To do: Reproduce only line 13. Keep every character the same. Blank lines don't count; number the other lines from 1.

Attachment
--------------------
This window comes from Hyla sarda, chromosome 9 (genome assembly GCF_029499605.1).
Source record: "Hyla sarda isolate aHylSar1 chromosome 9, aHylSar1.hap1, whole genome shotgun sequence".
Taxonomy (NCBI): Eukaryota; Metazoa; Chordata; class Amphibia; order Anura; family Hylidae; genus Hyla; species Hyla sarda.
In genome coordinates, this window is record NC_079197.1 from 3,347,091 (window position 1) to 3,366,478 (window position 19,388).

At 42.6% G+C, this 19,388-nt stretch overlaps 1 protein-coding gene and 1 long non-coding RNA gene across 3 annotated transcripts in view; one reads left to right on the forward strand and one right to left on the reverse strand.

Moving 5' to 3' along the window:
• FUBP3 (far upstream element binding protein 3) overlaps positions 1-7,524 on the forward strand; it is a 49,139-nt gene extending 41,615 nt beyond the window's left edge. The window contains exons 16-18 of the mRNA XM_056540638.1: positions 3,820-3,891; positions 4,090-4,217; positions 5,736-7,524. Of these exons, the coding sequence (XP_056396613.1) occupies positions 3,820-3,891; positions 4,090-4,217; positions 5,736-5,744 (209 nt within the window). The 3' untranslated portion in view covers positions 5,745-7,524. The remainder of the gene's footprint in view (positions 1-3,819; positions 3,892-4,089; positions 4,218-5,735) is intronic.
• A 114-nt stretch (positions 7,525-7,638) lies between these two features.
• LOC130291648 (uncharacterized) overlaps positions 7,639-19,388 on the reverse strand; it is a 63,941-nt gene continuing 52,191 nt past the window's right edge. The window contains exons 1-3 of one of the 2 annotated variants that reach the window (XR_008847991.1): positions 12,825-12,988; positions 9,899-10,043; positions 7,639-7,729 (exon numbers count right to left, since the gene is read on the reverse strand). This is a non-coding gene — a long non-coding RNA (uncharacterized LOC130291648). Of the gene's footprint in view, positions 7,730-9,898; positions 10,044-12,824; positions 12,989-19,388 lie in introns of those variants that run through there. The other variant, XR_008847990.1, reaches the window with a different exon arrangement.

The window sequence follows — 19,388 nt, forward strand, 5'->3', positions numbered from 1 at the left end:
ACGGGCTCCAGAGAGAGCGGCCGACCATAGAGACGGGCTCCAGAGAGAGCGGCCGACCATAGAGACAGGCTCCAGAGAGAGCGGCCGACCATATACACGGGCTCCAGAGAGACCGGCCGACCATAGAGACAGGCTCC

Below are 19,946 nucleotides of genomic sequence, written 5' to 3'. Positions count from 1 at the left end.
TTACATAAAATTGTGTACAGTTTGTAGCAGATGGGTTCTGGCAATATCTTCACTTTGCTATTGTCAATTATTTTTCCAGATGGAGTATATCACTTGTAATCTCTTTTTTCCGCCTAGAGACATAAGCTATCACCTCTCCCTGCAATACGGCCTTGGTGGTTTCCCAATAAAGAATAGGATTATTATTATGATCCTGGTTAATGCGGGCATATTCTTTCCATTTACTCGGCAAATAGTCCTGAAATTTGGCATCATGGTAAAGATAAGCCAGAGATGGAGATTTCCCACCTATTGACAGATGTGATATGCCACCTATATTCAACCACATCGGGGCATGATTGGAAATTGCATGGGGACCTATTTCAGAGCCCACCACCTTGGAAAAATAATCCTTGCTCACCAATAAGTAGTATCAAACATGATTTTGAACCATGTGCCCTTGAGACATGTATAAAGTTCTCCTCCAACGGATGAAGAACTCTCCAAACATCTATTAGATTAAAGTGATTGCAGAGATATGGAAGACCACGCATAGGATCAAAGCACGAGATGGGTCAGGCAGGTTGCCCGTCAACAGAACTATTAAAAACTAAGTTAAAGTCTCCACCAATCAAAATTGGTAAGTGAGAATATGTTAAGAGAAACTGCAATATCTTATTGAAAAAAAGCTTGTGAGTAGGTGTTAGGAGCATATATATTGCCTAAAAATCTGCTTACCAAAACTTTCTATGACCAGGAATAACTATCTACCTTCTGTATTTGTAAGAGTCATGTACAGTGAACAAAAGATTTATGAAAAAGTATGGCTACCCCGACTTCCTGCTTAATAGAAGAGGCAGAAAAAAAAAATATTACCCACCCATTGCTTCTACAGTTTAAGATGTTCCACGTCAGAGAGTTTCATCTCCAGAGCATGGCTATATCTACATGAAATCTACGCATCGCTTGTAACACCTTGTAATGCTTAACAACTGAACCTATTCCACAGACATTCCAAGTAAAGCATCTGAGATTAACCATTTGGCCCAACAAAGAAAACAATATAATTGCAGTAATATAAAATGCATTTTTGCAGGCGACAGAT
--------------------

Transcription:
TTACATAAAATTGTGTACAGTTTGTAGCAGATGGGTTCTGGCAATATCTTCACTTTGCTATTGTCAATTATTTTTCCAGATGGAGTATATCACTTGTAATCTCTTTTTTCCGCCTAGAGACATAAGCTATCACCTCTCCCTGCAATACGGCCTTGGTGGTTTCCCAATAAAGAATAGGATTATTATTATGATCCTGGTTAATGCGGGCATATTCTTTCCATTTACTCGGCAAATAGTCCTGAAATTTGGCATCATGGTAAAGATAAGCCAGAGATGGAGATTTCCCACCTATTGACAGATGTGATATGCCACCTATATTCAACCACATCGGGGCATGATTGGAAATTGCATGGGGACCTATTTCAGAGCCCACCACCTTGGAAAAATAATCCTTGCTCACCAATAAGTAGTATCAAACATGATTTTGAACCATGTGCCCTTGAGACATGTATAAAGTTCTCCTCCAACGGATGAAGAACTCTCCAAACATCTATTAGATTAAAGTGATTGCAGAGATATGGAAGACCACGCATAGGATCAAAGCACGAGATGGGTCAGGCAGGTTGCCCGTCAACAGAACTATTAAAAACTAAGTTAAAGTCTCCACCAATCAAAATTGGTAAGTGAGAATATGTTAAGAGAAACTGCAATATCTTATTGAAAAAAAGCTTGTGAGTAGGTGTTAGGAGCATATATATTGCCTAAAAATCTGCTTACCAAAACTTTCTATGACCAGGAATAACTATCTACCTTCTGTATTTGTAAGAGTCATGTACAGTGAACAAAAGATTTATGAAAAAGTATGGCTACCCCGACTTCCTGCTTAATAGAAGAGGCAGAAAAAAAAAATATTACCCACCCATTGCTTCTACAGTTTAAGATGTTCCACGTCAGAGAGTTTCATCTCCAGAGCATGGCTATATCTACATGAAATCTACGCATCGCTTGTAACACCTTGTAATGCTTAACAACTGAACCTATTCCACAGACATTCCAAGTAAAGCATCTGAGATTAACCATTTGGCCCAACAAAGAAAACAATATAATTGCAGTAATATAAAATGCATTTTTGCAGGCGACAGAT